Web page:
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Timeline: Two years since the Myanmar military coup | Conflict News

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February 1 marks two years since the military, led by Army Secretary Min Aung Hlaing, seized control of Myanmar.

Over the past year, the generals have stepped up efforts to wipe out opposition to their rule.

The country’s elected leader, Aung San Suu Kyi, will spend the rest of her life in prison after being convicted in a series of closed-door cases.

In a decision that shocked the world, the military also hanged four anti-coup activists. This is his first application of the death penalty in over 30 years.

It is also increasingly turning to air power in its crackdown on the anti-coup movement and deepening its ties with Russia, a major arms supplier.

Despite an ongoing crackdown, little progress has been made in diplomatic efforts to end the violence and restore civilian government.

Akira Radhakrishnan, Director of the Global Justice Center, said in a statement: “It is important today, as it was two years ago, to reflect on the myriad failures of the international community in responding to urgent crises.

“It is not too late for the international community to learn from its mistakes. can comply with the recent first-ever resolution on

Immediately after the generals seized power, people took to the streets, but two years later a horrific humanitarian crisis killed thousands and forced many more from their homes.[ファイル: AP 写真]

Here is the timeline of events since the military took power in 2021.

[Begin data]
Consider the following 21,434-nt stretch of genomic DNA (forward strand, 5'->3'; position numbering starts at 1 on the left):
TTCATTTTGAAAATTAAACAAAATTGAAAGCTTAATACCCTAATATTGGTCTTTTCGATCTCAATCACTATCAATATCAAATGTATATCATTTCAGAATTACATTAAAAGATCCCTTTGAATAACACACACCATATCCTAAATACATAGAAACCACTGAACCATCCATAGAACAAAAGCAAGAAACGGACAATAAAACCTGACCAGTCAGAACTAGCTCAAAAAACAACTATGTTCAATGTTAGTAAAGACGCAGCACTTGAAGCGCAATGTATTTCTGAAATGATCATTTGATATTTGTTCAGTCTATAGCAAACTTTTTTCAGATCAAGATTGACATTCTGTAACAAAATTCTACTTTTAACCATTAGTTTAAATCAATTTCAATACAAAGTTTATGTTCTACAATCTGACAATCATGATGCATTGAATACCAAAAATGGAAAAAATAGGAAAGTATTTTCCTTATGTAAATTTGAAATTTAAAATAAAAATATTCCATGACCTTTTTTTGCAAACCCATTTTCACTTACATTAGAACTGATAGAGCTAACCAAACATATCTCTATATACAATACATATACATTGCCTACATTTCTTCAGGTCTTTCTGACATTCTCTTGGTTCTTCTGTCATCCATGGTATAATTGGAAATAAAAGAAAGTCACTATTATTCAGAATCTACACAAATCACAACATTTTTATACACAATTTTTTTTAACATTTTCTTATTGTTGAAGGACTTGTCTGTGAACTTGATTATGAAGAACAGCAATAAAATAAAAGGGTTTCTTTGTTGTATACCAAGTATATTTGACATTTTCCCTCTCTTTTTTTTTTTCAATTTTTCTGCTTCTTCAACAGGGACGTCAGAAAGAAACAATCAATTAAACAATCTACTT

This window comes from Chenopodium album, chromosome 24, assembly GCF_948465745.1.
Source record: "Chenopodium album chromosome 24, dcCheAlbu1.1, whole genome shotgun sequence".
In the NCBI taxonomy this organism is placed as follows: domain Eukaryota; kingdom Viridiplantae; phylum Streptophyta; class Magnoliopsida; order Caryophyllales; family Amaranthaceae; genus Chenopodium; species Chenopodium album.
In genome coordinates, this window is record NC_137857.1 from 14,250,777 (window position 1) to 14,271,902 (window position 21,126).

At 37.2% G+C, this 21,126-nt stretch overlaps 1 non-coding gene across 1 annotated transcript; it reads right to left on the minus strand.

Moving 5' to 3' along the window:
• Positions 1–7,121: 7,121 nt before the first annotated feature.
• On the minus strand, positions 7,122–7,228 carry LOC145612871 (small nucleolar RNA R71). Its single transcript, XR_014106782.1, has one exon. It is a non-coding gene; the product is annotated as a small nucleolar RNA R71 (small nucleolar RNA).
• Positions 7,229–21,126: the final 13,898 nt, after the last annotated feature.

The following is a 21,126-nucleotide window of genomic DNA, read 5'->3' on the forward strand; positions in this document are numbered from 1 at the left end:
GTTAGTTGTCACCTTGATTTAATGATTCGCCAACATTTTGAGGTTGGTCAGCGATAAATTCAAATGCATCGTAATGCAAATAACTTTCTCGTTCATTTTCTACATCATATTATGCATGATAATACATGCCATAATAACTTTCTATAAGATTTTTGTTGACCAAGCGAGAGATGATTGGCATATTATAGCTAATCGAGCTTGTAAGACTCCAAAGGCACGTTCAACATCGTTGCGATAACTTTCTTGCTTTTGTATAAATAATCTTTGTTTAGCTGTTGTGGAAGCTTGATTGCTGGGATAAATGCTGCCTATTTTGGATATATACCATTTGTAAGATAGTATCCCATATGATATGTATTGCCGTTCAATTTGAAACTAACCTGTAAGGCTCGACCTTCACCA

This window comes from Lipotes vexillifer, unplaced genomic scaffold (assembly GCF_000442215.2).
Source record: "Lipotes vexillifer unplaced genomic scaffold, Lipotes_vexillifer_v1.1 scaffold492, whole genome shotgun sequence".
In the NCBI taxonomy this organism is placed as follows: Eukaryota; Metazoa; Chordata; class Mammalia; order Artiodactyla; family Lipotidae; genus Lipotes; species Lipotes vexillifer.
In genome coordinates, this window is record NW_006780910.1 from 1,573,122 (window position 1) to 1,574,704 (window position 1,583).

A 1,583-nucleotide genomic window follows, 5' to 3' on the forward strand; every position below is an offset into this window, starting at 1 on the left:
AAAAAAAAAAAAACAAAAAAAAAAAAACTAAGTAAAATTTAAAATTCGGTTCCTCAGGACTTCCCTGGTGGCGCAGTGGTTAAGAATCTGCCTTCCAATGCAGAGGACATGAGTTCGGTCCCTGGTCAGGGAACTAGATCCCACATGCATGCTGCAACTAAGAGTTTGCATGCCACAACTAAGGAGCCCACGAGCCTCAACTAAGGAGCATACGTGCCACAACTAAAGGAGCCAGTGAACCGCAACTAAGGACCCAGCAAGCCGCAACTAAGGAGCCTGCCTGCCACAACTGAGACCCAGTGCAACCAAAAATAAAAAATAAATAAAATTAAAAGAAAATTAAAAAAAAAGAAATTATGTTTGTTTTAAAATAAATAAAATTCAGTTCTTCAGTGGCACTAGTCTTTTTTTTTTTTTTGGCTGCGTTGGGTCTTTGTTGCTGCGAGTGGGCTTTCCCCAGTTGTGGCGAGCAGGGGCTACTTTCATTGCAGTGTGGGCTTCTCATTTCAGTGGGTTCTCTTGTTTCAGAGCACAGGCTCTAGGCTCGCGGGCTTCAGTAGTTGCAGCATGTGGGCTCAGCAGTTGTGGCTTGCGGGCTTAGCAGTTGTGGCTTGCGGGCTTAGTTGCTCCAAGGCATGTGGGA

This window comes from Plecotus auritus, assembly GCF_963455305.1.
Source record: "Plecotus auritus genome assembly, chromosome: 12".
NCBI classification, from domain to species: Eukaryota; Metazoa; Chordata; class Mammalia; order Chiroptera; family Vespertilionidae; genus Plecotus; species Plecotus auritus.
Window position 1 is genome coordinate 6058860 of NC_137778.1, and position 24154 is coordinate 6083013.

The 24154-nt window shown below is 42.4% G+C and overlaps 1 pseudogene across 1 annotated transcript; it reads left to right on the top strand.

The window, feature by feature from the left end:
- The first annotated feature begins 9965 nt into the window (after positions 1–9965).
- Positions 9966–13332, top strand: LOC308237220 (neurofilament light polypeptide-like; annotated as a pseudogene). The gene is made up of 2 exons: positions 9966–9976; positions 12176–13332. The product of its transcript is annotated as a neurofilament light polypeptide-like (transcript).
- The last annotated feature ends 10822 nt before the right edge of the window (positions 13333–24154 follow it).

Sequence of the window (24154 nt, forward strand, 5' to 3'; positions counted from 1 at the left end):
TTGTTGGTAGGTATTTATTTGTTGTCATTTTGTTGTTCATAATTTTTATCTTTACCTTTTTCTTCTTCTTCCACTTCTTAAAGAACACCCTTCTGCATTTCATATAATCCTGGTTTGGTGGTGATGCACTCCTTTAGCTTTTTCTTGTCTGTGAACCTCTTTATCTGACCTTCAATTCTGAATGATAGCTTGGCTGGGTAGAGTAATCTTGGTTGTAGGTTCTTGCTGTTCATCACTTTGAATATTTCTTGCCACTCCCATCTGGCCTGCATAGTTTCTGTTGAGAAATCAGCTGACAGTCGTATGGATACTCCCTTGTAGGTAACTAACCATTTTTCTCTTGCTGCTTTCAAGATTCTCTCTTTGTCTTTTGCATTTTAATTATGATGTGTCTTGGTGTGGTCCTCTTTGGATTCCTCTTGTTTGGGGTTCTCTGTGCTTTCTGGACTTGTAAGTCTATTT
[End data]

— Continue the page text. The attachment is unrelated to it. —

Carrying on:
February 1

The military detains Aung San Suu Kyi, who was reelected in a landslide in November 2020, and other members of the National League for Democracy.

A state of emergency is declared and Army Chief Min Aung Hlaing assumes command.

February 3rd

Massive civil disobedience has been declared and civil servants, including teachers and doctors, have quit their jobs.

Police have announced the first indictment against Aung San Suu Kyi for illegal use of walkie-talkies.

February 9

Police have been accused of using excessive and lethal force against protesters in the capital Naypyidaw. Mya Thwate Thwate Khaing, 20, was shot in the head and died 10 days later. The military has banned gatherings in his 10 regional townships.

February 12th

Tens of thousands of people in Yangon and elsewhere in Myanmar took part in anti-coup protests, the largest crowds since the general’s seizure of power. The US imposes initial sanctions on coup leader Min Aung Hlaing and several other senior generals for their role in the coup. followed by the European Union and Canada.

February 26th

UN Ambassador Kyaw Mo Tun called for “the strongest possible action” against the military regime and ended his UN speech with the three-fingered salute adopted by the protesters.

A few days later, the coup leaders announced that he had been fired for “betraying” the country. The United Nations has continued to maintain Kyaw Moe Tun’s credentials despite pressure from the military government.

March 10

The UN Security Council unanimously calls for the reversal of Myanmar’s military coup and condemns military violence against peaceful protesters.

The next day, Tom Andrews, UN special rapporteur on human rights in Myanmar, told the UN Human Rights Council that the country was “ruled by a murderous and illegal regime.”

March 27

Troops kill at least 160 people as they hold a traditional parade to mark Armed Forces Day.

April 16th

Politicians displaced by the military have announced the formation of the National Unity Government (NUG).

April 24th

Min Aung Hlaing travels to Jakarta for summits with Southeast Asian leaders. Pentagon secretary signs his five-point plan to end violence and find solutions to political crisis.

May 24th

Aung San Suu Kyi appeared in court for the first time since her government was overthrown.